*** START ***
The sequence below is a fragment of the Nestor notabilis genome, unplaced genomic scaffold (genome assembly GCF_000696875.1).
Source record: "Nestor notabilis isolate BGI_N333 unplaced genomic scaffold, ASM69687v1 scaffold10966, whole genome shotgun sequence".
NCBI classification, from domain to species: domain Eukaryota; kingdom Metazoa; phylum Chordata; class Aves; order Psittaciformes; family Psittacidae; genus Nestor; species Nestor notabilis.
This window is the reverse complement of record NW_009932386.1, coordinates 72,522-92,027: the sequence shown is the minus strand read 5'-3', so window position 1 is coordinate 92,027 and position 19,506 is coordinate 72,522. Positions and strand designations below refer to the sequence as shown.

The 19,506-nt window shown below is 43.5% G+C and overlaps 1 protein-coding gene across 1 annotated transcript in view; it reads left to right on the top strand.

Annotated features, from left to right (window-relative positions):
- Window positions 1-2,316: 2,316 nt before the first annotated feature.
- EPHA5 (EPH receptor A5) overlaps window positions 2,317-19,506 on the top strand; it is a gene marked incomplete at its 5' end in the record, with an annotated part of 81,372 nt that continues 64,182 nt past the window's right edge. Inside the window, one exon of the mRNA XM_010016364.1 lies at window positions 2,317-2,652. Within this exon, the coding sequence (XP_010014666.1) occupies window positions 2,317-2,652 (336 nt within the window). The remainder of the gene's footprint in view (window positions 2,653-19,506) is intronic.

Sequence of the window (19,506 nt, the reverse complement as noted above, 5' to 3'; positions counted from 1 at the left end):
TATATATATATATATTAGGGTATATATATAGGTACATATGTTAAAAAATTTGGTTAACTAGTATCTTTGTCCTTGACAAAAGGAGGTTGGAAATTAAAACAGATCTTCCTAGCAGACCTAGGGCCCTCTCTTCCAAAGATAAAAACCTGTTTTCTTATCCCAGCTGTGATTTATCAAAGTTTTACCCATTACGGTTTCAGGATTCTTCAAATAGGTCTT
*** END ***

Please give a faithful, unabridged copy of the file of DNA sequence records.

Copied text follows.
The sequence below is a fragment of the Nestor notabilis genome, unplaced genomic scaffold (genome assembly GCF_000696875.1).
Source record: "Nestor notabilis isolate BGI_N333 unplaced genomic scaffold, ASM69687v1 scaffold10966, whole genome shotgun sequence".
NCBI classification, from domain to species: domain Eukaryota; kingdom Metazoa; phylum Chordata; class Aves; order Psittaciformes; family Psittacidae; genus Nestor; species Nestor notabilis.
This window is the reverse complement of record NW_009932386.1, coordinates 72,522-92,027: the sequence shown is the minus strand read 5'-3', so window position 1 is coordinate 92,027 and position 19,506 is coordinate 72,522. Positions and strand designations below refer to the sequence as shown.

The 19,506-nt window shown below is 43.5% G+C and overlaps 1 protein-coding gene across 1 annotated transcript in view; it reads left to right on the top strand.

Annotated features, from left to right (window-relative positions):
- Window positions 1-2,316: 2,316 nt before the first annotated feature.
- EPHA5 (EPH receptor A5) overlaps window positions 2,317-19,506 on the top strand; it is a gene marked incomplete at its 5' end in the record, with an annotated part of 81,372 nt that continues 64,182 nt past the window's right edge. Inside the window, one exon of the mRNA XM_010016364.1 lies at window positions 2,317-2,652. Within this exon, the coding sequence (XP_010014666.1) occupies window positions 2,317-2,652 (336 nt within the window). The remainder of the gene's footprint in view (window positions 2,653-19,506) is intronic.

Sequence of the window (19,506 nt, the reverse complement as noted above, 5' to 3'; positions counted from 1 at the left end):
TATATATATATATATTAGGGTATATATATAGGTACATATGTTAAAAAATTTGGTTAACTAGTATCTTTGTCCTTGACAAAAGGAGGTTGGAAATTAAAACAGATCTTCCTAGCAGACCTAGGGCCCTCTCTTCCAAAGATAAAAACCTGTTTTCTTATCCCAGCTGTGATTTATCAAAGTTTTACCCATTACGGTTTCAGGATTCTTCAAATAGGTCTT